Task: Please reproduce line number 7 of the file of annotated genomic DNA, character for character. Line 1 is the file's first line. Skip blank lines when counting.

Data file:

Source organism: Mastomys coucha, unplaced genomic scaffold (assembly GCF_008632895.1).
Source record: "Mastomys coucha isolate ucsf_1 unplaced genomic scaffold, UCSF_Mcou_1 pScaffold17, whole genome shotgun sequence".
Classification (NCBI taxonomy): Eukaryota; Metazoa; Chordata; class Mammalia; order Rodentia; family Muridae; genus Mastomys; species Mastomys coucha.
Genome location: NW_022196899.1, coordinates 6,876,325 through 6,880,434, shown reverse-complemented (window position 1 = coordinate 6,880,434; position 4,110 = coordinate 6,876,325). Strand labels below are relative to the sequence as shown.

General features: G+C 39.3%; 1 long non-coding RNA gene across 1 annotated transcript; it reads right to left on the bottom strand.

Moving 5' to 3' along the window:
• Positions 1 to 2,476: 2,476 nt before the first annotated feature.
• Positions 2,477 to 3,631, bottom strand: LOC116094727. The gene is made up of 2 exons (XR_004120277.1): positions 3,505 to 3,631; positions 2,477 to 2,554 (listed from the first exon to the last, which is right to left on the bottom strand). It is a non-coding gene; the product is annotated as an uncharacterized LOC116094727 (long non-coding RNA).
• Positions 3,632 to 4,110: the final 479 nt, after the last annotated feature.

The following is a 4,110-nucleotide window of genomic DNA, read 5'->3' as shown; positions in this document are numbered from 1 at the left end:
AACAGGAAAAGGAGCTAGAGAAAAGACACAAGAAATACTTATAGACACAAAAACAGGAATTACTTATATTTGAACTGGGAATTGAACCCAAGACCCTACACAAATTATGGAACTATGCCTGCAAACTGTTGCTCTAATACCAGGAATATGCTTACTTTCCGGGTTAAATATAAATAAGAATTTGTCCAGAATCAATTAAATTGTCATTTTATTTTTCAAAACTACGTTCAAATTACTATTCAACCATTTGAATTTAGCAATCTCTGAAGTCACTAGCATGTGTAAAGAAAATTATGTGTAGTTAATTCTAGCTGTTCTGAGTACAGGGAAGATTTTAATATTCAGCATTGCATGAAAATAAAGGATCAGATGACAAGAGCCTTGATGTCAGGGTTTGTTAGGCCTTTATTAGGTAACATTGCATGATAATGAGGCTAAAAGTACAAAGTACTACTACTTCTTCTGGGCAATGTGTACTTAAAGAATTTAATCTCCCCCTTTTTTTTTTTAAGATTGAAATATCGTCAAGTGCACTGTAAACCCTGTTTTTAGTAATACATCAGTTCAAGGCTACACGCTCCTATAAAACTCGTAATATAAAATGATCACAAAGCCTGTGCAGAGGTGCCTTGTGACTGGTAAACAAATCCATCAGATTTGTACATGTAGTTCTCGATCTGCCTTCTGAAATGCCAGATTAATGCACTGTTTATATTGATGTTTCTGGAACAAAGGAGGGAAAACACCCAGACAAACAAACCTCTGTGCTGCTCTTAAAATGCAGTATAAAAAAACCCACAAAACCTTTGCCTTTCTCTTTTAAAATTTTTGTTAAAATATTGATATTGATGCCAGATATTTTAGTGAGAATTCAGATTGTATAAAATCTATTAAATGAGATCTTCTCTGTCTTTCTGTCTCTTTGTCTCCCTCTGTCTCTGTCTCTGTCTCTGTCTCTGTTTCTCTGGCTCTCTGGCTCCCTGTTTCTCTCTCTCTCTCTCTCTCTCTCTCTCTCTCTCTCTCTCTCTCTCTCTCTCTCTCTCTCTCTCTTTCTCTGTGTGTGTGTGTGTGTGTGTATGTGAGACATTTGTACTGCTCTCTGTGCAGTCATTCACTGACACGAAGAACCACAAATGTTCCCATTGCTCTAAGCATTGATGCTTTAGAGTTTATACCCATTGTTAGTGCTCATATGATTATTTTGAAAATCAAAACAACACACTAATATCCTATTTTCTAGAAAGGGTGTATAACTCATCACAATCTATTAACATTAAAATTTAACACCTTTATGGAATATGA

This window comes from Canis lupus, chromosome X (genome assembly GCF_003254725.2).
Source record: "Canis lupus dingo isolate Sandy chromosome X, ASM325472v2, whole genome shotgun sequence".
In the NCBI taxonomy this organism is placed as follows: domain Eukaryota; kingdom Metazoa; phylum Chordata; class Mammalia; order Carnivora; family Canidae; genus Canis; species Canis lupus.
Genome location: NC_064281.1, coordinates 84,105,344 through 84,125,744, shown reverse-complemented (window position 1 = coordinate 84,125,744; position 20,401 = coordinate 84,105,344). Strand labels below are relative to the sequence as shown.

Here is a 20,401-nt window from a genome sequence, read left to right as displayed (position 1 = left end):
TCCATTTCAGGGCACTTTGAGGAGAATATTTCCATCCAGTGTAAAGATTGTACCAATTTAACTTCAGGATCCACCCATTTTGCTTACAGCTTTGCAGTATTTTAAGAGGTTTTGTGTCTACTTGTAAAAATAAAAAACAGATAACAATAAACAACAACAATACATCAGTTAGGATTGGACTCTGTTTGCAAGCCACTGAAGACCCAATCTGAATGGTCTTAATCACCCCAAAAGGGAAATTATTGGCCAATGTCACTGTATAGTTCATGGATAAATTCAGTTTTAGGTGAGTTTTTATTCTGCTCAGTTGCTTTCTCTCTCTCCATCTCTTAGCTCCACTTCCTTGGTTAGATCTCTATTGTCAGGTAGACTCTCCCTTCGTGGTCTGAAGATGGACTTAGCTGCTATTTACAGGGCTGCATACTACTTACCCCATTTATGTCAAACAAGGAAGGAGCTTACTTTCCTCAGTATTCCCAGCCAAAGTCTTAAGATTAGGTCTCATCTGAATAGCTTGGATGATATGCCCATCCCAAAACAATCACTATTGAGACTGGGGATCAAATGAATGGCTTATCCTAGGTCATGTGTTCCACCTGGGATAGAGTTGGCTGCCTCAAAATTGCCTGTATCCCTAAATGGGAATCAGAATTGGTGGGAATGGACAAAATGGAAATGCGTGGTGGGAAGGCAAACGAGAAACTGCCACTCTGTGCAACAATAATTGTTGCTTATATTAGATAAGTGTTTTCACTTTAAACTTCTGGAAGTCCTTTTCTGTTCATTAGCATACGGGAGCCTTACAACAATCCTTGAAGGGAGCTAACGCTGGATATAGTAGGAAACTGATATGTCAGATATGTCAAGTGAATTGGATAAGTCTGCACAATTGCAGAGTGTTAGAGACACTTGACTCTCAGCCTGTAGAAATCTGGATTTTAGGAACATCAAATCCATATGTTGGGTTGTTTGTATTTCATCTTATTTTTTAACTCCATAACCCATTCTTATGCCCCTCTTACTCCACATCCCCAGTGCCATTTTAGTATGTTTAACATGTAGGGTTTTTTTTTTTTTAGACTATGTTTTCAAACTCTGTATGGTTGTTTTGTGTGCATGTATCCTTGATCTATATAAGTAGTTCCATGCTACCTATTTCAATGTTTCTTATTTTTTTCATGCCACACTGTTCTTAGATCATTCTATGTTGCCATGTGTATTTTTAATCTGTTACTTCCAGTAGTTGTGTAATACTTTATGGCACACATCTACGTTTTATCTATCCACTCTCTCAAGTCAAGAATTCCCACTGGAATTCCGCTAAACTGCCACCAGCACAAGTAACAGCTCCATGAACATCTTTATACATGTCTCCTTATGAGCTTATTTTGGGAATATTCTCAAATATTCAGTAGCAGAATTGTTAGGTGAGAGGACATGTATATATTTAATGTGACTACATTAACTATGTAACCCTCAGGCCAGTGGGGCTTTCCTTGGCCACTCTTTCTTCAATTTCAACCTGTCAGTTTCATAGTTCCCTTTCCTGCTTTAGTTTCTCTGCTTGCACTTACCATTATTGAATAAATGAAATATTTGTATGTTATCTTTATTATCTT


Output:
• Positions 1 to 2,476: 2,476 nt before the first annotated feature.